The Waters Above

I’ve noticed that it’s rare for sci-fi and other forms of speculative fiction to give much place to religion. Think about it: the typical story set in the future will give practically no mention to religions of any kind, despite the fact that the vast majority of humanity holds some type of religious belief. I’m not saying that sci-fi writers should devote vast quantities of time and effort to religion, simply that creating worlds without religion makes for worlds which are quite unrealistic.

I can’t change an entire genre myself, but I do want to contribute to sci-fi, and spec fic in general, stories which give a reasonable place and thoughtful consideration to religion. I think I’ve already done that to some degree but my next short story is going to be my first intentional effort in that direction.

Its current working title is “The Waters Above” and it will be about two Pakistani physicists on an expedition to explore the farthest reaches of space; the very edge of the known universe. What they find there will bend the expectations and realties of both science and religion. The story will be shaped in a significant way by both Muslim and Christianity theology as well as hard science facts — and healthy speculation!

At this point, I’m planning to shop the completed story around to major sci-fi markets like Clarkesworld and Asimov’s. So if all goes well, you’ll need to purchase one of those publications to read it.

Our First Interview!

Our first interview on the Wrambling Writers podcast went live a couple of hours ago! We got to talk with Liberty Speidel, author of The Darby Shaw Chronicles. She jumped right in and wrambled along with us on everything from her books, to Donald Trump, to Star Wars. Go check it out and leave a review for the podcast on iTunes.

Review: Capitulation by Liberty Speidel

The Bottom Line

All around better writing and a fantastic twist make this an enjoyable read. It’s only held back slightly by a lackluster resolution.

B+

The Review

I’ve been reading Liberty Speidel’s The Darby Shaw Chronicles for what feels like quite a while now, but I finished the third book last week. It’s taken me a little while to get my thoughts posted here for but they’re finally up! You can also hear my discussion of the book with Josh on The Wrambling Writers podcast.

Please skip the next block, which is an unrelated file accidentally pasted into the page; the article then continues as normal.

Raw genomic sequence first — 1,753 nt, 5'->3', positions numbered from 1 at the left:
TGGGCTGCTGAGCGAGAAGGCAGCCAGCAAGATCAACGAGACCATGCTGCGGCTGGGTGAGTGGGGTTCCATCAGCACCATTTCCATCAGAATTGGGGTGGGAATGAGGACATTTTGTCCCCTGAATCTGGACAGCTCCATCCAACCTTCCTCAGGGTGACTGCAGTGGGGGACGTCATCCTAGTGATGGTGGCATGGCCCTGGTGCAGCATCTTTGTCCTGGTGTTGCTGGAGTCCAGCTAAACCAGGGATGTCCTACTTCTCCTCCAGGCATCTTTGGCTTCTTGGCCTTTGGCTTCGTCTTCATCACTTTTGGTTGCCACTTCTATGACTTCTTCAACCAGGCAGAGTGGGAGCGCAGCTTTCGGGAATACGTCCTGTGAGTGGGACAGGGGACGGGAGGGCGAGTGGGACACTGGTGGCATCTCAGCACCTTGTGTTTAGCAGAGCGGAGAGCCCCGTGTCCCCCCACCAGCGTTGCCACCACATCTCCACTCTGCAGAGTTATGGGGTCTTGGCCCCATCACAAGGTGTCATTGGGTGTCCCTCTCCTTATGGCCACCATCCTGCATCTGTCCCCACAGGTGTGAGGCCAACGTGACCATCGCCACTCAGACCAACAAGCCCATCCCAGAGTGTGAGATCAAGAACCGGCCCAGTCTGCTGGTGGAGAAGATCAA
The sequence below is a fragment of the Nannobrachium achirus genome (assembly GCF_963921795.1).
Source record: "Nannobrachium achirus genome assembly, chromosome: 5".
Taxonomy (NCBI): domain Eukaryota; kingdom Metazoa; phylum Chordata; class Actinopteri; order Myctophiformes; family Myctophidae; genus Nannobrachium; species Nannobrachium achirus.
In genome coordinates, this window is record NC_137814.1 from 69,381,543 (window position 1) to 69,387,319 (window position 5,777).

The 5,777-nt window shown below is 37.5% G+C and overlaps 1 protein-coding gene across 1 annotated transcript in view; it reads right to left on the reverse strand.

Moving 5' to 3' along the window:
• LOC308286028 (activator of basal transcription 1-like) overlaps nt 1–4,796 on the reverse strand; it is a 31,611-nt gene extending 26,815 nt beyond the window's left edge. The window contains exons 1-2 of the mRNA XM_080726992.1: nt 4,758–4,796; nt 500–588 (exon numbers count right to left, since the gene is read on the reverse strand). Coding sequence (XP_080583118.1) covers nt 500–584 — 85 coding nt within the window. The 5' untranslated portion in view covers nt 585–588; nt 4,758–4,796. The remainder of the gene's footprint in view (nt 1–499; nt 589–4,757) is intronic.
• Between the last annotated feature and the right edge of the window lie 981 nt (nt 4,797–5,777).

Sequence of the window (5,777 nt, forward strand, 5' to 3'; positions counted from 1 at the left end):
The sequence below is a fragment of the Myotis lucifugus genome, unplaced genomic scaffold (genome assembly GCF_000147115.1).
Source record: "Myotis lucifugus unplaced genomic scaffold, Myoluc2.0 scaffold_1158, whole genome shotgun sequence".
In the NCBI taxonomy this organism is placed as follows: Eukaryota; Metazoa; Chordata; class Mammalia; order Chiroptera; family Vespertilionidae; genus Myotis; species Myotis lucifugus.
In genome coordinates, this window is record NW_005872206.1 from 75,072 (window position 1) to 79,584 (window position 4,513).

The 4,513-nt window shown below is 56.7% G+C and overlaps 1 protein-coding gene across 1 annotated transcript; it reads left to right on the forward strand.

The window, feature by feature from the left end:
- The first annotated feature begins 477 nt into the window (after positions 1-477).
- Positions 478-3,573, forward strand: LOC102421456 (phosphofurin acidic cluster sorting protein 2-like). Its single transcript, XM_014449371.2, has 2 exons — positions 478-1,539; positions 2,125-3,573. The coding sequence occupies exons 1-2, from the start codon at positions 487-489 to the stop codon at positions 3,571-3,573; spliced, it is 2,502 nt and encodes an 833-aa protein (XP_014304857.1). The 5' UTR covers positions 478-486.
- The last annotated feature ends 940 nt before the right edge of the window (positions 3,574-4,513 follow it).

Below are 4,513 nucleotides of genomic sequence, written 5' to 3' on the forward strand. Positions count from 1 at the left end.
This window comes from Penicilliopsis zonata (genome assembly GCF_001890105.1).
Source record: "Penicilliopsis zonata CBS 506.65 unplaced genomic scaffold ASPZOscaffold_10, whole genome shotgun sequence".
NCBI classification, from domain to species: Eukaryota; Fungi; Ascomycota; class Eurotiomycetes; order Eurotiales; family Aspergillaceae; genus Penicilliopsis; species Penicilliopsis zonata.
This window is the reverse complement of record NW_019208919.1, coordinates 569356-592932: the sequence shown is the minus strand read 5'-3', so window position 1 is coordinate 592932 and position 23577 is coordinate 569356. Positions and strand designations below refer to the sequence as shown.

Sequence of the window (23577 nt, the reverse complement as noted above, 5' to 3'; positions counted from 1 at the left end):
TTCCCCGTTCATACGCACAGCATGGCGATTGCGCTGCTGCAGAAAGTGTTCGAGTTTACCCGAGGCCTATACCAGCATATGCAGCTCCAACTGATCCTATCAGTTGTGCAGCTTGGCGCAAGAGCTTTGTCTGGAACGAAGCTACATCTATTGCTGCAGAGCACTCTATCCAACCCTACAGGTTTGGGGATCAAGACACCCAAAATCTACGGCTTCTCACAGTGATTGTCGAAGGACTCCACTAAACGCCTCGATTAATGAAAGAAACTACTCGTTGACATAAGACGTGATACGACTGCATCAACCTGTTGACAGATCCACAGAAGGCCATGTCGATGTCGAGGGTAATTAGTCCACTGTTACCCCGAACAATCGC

The first thing you need to know about Capitulation is that it continues to upward trajectory Liberty has been following since Emergence. Each book in the series is better than the last and I’m honestly hoping she’s got more coming because I’d love to see another Darby book even better than this one.

A big weakness of the first two in my opinion was that they were very predictable. Retaliation (the second book) had an interesting story but I was never surprised. Not once. Capitulation however managed to get an audible exclamation of surprise out of me when the big twist hit. I’m not going to say anything more about that because I hate spoilers, but I’m sure you’ll know what I’m talking about when you read it.

The structure of this one is a bit different from Speidel’s previous outings as well. Darby and Mark are working a case throughout most of the book but that case isn’t central to main character drama. Very much like a detective/cop/mystery television show where’s there a new case every week but underlying drama between the characters that connects everything. I love that structure and Speidel uses it well for the most part. That case keeps things moving and even ties in to main story. In fact, the biggest problem I had with Capitulation came after that case gets closed because the pace started to lag and I felt like I was spending too much time listening in on random conversations that drug on just a touch too long.

In general, the characters are deeper, the dialogue is sharper, and the writing is just plain better than the previous two books. It’s been awesome watching the development of Liberty’s craft from one book to the next. Again, I’m really hoping there’s more, just so I can see more improvement!